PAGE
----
The five — including the city's public school system, the local hospital, Killington ski resort, Casella Waste Systems and General Electric — have identified housing as one reason they can't find the workers they need, Cohen said.
At the meeting, the group agreed to talk to developers about creating a public-private partnership. Cohen said developers aren't building medium-cost housing because they can't get the financing they need; contributions from employers could close the financing gap.
And "we could have access to [federal] money if we come with the right proposal that makes sense," she added. Vermont has set aside around $150 million in federal coronavirus money for housing projects.
Some employers have already come up with innovative ways to provide housing for their workers.
Southwestern Vermont Medical Center in Bennington has bought and renovated four local homes in recent years to sell at a reduced price to hospital employees. The hospital created a nonprofit called Healthy Homes for Bennington so other companies can eventually take part.
The main objective is to help workers find housing, but the hospital is also trying to revive downtown Bennington, said Kevin Dailey, a vice president at the hospital who is in charge of the program. Some of the houses were bought out of foreclosure or at a tax sale. Healthy Homes sold them for around $150,000. The project was suspended in 2020 and 2021, but it will start shopping for another derelict house in the spring, Dailey said.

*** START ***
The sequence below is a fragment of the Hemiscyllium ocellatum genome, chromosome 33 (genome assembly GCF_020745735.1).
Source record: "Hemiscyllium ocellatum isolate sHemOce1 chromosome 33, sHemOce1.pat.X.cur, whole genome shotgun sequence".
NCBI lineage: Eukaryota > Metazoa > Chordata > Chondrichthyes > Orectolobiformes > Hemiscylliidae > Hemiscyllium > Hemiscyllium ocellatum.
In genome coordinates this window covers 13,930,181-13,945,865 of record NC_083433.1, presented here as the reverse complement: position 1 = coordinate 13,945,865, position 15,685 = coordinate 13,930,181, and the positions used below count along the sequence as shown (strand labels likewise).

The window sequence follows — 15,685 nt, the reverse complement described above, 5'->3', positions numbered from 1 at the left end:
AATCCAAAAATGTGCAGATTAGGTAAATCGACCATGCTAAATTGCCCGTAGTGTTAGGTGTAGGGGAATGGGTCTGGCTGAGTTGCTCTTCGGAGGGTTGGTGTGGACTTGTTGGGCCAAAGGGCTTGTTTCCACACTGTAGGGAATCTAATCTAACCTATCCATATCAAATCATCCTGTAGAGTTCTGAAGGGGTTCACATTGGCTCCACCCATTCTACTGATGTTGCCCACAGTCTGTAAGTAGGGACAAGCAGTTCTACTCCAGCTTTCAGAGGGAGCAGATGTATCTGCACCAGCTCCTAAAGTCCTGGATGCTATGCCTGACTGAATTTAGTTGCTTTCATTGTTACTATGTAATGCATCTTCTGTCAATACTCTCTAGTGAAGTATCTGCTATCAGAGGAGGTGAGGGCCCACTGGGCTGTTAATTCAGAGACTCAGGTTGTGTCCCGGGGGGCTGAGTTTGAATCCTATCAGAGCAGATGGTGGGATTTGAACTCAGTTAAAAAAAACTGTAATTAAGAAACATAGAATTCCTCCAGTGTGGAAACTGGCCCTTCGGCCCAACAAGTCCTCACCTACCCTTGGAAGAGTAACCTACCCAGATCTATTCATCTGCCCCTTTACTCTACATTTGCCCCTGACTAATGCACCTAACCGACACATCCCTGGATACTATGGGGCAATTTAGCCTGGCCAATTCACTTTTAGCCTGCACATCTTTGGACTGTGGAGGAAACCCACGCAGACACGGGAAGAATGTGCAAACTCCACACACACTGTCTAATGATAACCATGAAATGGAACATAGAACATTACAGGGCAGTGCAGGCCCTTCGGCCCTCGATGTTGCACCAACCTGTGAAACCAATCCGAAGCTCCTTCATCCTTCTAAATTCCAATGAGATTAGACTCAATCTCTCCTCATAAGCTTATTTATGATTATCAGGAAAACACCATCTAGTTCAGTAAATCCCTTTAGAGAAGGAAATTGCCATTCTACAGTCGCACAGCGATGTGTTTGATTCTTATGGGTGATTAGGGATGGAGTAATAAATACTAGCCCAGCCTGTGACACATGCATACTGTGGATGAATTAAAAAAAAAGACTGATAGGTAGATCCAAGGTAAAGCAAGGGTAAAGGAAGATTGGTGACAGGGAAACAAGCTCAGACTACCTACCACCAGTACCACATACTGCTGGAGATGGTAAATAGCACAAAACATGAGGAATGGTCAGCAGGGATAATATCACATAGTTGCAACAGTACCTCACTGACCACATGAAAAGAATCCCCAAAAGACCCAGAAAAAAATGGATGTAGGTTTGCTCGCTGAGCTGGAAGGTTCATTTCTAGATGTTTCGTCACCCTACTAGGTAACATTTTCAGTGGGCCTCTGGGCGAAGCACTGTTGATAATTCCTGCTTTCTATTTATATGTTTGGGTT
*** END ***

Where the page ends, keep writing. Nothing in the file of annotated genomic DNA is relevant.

"We're only interested in homes that nobody in their right mind would buy," he said. Because of the recent increase in construction costs, "it's still too much for a business person to acquire them and renovate them."
Short-term housing, which is a high need for hospitality businesses, farms and hospitals, has been in particularly short supply for years; ski areas such as Sugarbush and Killington have purchased local motels to house their seasonal workers. Yet it's also a little easier for some hospitality businesses than others to provide housing.